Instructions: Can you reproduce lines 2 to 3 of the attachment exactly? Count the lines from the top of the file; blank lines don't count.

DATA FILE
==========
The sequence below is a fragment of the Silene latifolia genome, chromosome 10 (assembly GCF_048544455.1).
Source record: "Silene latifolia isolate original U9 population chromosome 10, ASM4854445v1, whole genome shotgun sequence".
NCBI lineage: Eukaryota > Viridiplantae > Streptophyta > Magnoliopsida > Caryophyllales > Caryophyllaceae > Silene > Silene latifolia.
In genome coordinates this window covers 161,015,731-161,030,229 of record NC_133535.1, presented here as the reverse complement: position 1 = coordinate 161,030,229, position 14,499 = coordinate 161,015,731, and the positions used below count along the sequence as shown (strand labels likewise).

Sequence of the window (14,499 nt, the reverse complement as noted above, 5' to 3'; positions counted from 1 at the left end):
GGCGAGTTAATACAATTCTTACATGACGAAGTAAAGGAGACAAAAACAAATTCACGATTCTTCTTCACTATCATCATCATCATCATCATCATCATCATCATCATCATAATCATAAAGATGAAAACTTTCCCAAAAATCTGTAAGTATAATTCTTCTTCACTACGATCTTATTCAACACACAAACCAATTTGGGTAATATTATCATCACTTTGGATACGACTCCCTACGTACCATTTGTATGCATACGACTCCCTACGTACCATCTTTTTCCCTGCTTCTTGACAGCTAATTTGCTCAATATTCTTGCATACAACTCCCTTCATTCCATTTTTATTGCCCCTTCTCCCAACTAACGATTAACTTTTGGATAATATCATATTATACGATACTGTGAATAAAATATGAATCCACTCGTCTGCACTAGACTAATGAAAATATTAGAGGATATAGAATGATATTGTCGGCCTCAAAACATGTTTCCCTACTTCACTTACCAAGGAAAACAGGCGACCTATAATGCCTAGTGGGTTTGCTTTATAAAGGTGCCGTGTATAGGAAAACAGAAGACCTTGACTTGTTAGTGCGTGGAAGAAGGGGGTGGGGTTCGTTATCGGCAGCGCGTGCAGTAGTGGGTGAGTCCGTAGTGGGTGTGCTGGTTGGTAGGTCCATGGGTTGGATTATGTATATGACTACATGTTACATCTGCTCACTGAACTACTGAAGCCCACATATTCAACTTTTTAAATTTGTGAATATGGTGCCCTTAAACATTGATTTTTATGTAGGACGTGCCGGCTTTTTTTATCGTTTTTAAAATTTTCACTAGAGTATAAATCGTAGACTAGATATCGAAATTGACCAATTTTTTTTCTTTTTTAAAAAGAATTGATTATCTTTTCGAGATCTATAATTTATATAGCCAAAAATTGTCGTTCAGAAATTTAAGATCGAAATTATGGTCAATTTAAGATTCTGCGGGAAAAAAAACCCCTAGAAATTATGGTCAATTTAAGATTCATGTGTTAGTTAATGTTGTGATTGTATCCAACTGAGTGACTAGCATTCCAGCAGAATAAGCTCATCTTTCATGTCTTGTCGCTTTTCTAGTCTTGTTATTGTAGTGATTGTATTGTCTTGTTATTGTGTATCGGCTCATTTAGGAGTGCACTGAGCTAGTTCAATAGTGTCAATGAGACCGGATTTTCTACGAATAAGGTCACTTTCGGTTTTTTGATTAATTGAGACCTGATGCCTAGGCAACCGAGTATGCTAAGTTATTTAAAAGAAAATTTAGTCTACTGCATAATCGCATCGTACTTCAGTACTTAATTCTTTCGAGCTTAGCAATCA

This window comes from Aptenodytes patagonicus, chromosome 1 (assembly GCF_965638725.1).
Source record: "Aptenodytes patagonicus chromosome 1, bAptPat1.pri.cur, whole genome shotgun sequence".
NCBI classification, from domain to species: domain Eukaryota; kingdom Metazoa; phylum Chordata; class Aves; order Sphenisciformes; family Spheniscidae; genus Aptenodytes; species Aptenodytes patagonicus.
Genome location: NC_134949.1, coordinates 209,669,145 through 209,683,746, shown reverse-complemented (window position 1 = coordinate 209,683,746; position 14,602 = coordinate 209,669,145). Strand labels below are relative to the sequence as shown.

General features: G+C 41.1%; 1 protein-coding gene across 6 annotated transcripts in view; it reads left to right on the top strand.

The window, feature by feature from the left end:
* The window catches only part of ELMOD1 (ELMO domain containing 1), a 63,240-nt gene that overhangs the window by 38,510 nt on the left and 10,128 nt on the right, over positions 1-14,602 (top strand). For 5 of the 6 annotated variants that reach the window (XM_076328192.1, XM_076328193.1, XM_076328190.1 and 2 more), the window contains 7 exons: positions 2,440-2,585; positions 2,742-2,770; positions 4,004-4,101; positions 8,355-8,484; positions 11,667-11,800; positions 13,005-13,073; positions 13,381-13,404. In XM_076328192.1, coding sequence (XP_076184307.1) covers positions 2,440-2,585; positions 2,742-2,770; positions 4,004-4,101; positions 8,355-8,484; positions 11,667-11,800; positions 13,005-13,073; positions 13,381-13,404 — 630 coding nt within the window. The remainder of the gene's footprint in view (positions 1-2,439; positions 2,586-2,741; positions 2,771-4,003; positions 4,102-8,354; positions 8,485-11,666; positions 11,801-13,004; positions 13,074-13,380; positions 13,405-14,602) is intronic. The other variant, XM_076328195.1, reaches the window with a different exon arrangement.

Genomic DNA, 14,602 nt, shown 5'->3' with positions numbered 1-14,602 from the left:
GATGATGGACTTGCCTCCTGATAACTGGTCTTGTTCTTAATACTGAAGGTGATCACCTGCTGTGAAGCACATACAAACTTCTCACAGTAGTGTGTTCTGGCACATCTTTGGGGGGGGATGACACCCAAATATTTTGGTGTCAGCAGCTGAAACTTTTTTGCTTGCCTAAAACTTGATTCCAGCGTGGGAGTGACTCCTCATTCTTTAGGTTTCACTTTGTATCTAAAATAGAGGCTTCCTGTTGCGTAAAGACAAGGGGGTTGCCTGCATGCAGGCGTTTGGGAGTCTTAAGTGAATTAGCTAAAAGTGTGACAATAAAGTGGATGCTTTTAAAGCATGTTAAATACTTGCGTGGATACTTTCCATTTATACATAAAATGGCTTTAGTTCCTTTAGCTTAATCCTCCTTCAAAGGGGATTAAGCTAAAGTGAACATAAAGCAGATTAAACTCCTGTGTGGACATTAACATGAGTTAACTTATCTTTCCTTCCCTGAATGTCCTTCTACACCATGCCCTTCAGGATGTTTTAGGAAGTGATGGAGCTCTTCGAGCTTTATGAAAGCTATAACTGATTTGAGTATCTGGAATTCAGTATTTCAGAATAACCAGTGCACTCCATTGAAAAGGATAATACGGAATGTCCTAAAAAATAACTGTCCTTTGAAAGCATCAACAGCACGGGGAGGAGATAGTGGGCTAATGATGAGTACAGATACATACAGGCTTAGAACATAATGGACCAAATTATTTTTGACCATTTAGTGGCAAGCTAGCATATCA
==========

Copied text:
Source record: "Silene latifolia isolate original U9 population chromosome 10, ASM4854445v1, whole genome shotgun sequence".
NCBI lineage: Eukaryota > Viridiplantae > Streptophyta > Magnoliopsida > Caryophyllales > Caryophyllaceae > Silene > Silene latifolia.